Einaudi Center funds Cornell dissertations with global impact

By: Priya Pradhan,  Mario Einaudi Center for International Studies
Tue, 03/12/2019

Twelve graduate students will spend this year refining their dissertation plans and testing the waters of global research, with help from faculty mentors and intensive workshops, in the Einaudi-SSRC Dissertation Proposal Development Program.

The Mario Einaudi Center for International Studies, partnering with the New York–based Social Science Research Council, selected this year’s awardees based on the potential impact of their research and its cross-disciplinary engagement with world issues. The students will receive up to $5,000 for summer research in countries like Malawi, Sri Lanka and India.

“The program is interdisciplinary and brings together students from across the university,” said history professor Durba Ghosh, one of the program’s co-leaders. This year’s theme, “Embarrassment of Riches: Coping With Knowledge in Excess,” tackles big data in the social sciences and humanities.

“The workshops are designed to develop professional skills at a crucial moment in a graduate student’s career,” she said. “They encourage students to speak to nonspecialists and provide experience in offering and receiving critique and writing grant proposals.”

This year’s awardees:

  • Spencer Beswick (history) plans to explore the new current of anarchism in the European and U.S. anti-globalization movement and the movement’s poststructuralist and autonomist intellectual history.
  • Kaitlin Emmanuel (history of art and visual studies) will research the Sri Lanka avant-garde, including the political, socio-cultural and historical conditions that put Sri Lankan artists in conversation with global modernism.
  • Stephanie Enloe (development sociology) will study how village-level institutions and smallholder farmers in Malawi are working together to advance food security through sustainable agriculture, as new government policies integrate agriculture into global markets.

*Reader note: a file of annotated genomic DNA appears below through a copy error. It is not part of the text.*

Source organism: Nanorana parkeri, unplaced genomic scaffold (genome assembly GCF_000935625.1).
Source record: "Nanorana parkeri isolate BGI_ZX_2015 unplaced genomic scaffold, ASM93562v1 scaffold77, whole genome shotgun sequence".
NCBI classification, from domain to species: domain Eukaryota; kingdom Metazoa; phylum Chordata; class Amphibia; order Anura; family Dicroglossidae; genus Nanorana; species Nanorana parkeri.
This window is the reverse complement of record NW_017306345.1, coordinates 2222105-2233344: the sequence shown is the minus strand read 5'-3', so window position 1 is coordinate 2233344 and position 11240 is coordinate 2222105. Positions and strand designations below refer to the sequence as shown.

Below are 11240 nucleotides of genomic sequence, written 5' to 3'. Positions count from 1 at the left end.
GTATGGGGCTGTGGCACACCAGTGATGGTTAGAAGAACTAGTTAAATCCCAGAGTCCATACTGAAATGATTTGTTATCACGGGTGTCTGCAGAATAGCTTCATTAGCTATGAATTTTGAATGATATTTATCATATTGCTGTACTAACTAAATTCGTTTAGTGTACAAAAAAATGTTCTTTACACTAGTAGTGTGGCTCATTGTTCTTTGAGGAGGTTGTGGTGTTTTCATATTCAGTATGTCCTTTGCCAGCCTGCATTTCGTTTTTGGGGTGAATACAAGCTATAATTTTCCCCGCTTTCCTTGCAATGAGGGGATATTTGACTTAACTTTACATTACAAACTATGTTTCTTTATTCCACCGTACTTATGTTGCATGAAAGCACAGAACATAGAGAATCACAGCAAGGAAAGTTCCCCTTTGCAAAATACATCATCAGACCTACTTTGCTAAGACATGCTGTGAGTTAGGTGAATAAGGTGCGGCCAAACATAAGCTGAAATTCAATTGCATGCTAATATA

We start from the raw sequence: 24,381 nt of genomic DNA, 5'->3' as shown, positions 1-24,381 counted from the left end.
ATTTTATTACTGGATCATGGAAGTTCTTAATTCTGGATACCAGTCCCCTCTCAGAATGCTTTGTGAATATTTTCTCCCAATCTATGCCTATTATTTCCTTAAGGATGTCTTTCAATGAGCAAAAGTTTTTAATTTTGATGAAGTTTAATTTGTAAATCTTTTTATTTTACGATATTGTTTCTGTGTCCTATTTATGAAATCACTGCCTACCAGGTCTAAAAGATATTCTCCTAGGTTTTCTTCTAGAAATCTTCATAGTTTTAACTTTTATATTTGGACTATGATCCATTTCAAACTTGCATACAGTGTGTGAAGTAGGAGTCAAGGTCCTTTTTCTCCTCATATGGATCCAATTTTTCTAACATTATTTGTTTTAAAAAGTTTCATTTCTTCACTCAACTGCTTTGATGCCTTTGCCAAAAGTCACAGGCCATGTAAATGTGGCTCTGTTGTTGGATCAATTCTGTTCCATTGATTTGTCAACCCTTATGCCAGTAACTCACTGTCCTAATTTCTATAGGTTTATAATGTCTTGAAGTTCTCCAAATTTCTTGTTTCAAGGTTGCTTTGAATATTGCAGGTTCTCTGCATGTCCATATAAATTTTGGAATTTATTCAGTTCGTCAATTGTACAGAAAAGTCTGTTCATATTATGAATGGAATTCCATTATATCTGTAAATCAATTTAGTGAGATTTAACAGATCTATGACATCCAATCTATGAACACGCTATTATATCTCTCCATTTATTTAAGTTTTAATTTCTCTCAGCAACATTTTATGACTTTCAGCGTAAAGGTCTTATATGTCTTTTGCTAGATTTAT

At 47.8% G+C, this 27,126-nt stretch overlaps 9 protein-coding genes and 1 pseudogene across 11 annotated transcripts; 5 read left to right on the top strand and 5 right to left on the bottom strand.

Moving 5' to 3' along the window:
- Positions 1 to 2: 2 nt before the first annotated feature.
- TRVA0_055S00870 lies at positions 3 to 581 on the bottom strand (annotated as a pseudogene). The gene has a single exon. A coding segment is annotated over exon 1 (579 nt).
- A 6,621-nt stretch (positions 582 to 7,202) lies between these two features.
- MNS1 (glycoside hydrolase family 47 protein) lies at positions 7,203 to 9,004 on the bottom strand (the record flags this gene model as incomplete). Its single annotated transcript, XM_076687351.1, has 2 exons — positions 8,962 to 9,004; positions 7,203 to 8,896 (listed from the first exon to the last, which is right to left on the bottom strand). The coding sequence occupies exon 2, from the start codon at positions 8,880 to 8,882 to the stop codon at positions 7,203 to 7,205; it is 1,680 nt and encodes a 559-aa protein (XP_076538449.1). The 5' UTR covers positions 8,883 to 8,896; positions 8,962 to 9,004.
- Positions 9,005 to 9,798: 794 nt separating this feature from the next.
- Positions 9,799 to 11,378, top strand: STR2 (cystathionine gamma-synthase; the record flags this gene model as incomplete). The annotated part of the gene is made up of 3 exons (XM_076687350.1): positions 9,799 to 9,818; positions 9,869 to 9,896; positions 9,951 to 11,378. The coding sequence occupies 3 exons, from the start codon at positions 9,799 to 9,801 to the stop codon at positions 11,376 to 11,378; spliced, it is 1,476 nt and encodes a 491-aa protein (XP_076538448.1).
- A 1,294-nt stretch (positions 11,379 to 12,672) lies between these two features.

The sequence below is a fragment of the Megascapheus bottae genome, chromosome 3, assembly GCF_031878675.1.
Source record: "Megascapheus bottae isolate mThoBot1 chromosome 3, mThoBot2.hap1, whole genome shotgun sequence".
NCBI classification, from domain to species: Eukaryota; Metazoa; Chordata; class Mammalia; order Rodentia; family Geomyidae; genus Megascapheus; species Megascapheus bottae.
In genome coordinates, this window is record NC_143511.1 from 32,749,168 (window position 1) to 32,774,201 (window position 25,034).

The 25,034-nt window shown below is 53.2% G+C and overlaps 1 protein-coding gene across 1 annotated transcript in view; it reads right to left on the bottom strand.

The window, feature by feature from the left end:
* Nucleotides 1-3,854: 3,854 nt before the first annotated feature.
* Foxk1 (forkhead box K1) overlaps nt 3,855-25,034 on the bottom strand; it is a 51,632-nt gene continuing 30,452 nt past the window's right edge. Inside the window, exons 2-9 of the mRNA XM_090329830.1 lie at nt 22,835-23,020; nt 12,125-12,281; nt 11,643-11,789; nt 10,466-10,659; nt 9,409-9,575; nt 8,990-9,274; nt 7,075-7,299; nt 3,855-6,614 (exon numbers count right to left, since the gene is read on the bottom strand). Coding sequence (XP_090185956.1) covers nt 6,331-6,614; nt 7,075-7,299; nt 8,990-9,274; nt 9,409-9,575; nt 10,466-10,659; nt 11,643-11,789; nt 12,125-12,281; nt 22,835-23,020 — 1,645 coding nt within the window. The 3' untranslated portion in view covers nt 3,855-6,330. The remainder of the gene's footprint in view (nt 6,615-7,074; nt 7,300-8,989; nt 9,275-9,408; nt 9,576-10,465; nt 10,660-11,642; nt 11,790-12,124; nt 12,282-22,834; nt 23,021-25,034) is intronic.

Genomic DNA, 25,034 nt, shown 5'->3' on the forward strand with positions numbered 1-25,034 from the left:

• Juan Fernandez (history) will analyze the colonial history of masculinity in the Philippines and Borneo. Colonial representations reshaped both native and white masculinities and ultimately transformed highland “savages” into useful agents of the state.
  • Molly Ingram (economics) will study trader-farmer relationships in Ethiopia’s agriculture markets, examining the influence of high-powered traders on agricultural productivity and farmers’ chances of escaping poverty.
  • Victoria Emma Kioko (English) plans to examine how members of the African diaspora enter into dialogue across time and space. The project looks to legal constructions of property to frame collective imaginings of belonging in exile.
  • Aparajita Majumdar (history) will study the failure of the rubber tree as a plantation commodity crop in British India, exploring Ficus elastica’s elusive growth pattern and how indigenous groups have used the plant as an alternative resource.
  • Vincent Mauro (government) will study how institutionalized party systems in Latin America following the rise of democracy have worked to redistribute income, advancing aims of the political left to alleviate inequality.
  • Ana Okazi (architecture) will examine how Portuguese modernists and Afro-Latino/a returnees challenged the power relations of the transatlantic slave trade to produce a distinctive tropical architecture style in Latin America and sub-Saharan Africa.
  • Shriya Rangarajan (city and regional planning) is working on ways consumption-side synergies can close the loop in a “circular economy.” She plans to map distances between actors in the consumption value-chain and identify opportunities for more sustainable use of resources.
  • Krithika Vachali (English) will analyze how the acquisitive tendencies of the British Empire that ordered 19th-century science and natural history were also at work in Victorian realist novels.
  • Palashi Vaghela (information science) will study the possibilities for empowering women in India through international development programs that enhance technological knowledge and expertise.

The Einaudi Center was one of only five institutions in the country to receive a three-year SSRC University Initiative grant, with funding from the Andrew W. Mellon Foundation. The Einaudi Center is building partnerships across campus to sustain the program – now in its third year – as a permanent professional development opportunity for Cornell graduate students.

This story also appeared in the Cornell Chronicle.

 Malawi village, Image by Graham Hobster from Pixabay